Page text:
On Discovering My Lack of Talent for Creative Writing


I’ve recently undertaken a Creative Writing MOOC (Massive Open Online Course, or something very like that) because I quite like online learning and I thought it would be a bit of fun, but it has, on the whole, turned out so far to be a rather humiliating experience…the reason for this being that after week one of eight, I have been forced to realise that I have absolutely no talent for creative writing whatsoever.

Now this comes as something of a blow, I must admit. Huge chunks of my spare time are taken up with reading and assessing the writing of others, and I thought that perhaps I may have picked up a trick or two along the way. The truth would appear to be quite the opposite. I’ve pasted below some of my efforts by way of proof.

We didn’t have to write a great deal this week – it’s only week one, after all – but a couple of hundred words is an awful lot when you have a mind and visage as blank as the screen in front of you. The first exercise we had to complete was to write a paragraph of no more than 100 words in which we used one fact and three fictitious elements. Here’s mine, with (goodness me!) so many apologies to the late Janet Craxton, whose work and achievements I hugely admire:

When travelling with their instruments, most oboists are in possession of at least two items which could easily double as offensive weapons, and it is for this reason that renowned performer Janet Craxton had her reed knives and mandrils confiscated before she was permitted entry to Russia. And not without just cause. Janet ‘Slasher’ Craxton had already hospitalised three flight attendants and a taxi driver during her journey. In fact, the Russian tour was merely a blind, her real purpose being to establish contact with a remnant of the once-powerful wind-players’ bratva, now forced into hiding to escape the gulags.

Pretty much everyone else on the course managed to blend fact with fiction seamlessly, but me? – no. It’s pretty obvious which is the factual element here. But my fellow course members were producing lovely little vignettes in which a reader would be hard-pressed to choose the fact from amongst the fiction. How come they managed it when I couldn’t? My favoured theory at present is that I actually don’t have the confidence to write ‘straight’, as it were – as soon as I start writing, I go for the funny and start taking the wotsit. I like this theory because it entails the implication that once I grow in confidence, my writing will improve, and if this should turn out to be the case then I’m not actually a talentless goon after all.

The second exercise we had to complete this week was to write a character sketch in 200 words. My attempt in this round was a bit better, but…well, read it and see.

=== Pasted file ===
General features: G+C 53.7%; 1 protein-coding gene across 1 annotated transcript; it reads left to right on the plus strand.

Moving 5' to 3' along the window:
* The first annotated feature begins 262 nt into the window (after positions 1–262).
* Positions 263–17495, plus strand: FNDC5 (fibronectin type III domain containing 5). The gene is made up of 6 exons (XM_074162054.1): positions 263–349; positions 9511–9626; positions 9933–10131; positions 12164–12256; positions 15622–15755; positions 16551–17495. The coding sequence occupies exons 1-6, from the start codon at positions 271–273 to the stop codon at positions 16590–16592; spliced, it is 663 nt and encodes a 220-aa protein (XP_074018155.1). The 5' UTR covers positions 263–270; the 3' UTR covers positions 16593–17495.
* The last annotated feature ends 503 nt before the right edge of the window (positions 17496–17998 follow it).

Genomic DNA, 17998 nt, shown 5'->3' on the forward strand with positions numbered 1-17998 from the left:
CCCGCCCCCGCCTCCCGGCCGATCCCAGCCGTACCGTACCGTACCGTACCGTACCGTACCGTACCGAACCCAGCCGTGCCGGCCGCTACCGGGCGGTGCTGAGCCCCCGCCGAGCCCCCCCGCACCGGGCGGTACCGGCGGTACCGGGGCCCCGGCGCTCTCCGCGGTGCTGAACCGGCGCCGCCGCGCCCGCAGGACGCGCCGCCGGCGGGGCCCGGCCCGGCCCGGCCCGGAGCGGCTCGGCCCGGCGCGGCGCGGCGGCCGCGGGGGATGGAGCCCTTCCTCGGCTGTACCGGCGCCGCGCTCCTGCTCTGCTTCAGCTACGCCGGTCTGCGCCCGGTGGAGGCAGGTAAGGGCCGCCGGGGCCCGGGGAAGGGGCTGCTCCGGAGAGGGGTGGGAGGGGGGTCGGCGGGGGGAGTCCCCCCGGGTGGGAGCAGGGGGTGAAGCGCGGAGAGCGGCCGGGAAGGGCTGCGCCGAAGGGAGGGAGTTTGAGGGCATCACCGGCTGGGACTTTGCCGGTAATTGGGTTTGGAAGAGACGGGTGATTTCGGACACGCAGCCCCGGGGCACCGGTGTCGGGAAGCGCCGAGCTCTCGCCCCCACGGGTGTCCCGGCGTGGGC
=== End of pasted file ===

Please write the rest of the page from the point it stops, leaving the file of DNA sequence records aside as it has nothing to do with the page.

The too-pink notebook lay to the right of Linda’s hand. Linda was terrified of losing it, which was why she had chosen such a garish colour: it was visible. Her last notebook had been black and Linda had believed it lost on several occasions when in fact – no, there it was, the black notebook, sunk to the dark interior of an over-stuffed bag. It had been there all along. No need to panic. Hence the pink for its successor, not a colour Linda would normally have chosen. Linda knew about colours and she knew what a woman of her age and size could get away with. The patterned scarf she wore both brightened her black outfit and hid the sagging skin on her neck. Her expensive haircut was one that flattered thinning hair and she had got into the habit of getting up twenty minutes earlier than was strictly necessary to give her a little more time to spend on her make-up. She felt she needed a bit of help these days. No harm in an extra layer. Still talking to the woman sitting opposite, Linda switched the pen to her left hand and tapped it against the open spiral-bound portfolio while simultaneously reaching out with her right for the notebook – yes, it was still there.

See? It’s booooooooring. So, so boring. The only possible point of interest is What’s In The Notebook? – but the trouble with that is that I don’t know. And every idea I’ve toyed with so far is booooooooring.

Well, it can only get better. Onto Week 2.

  4 comments for “On Discovering My Lack of Talent for Creative Writing

  1. July 28, 2014 at 9:02 am

    Good post! You have expressed your inner feelings towards a course without hiding anything. I hope that you will get on with the course within a couple of classes.


    • July 28, 2014 at 9:46 am

      Thank you, James, that’s very kind of you, but I’m afraid I chickened out and ditched the course after the first week! I’ve since signed up for a couple of other MOOCs, but one is on corpus linguistics and the other on WWI so I won’t be expected to do anything creative. Best if I stick to what I know…!


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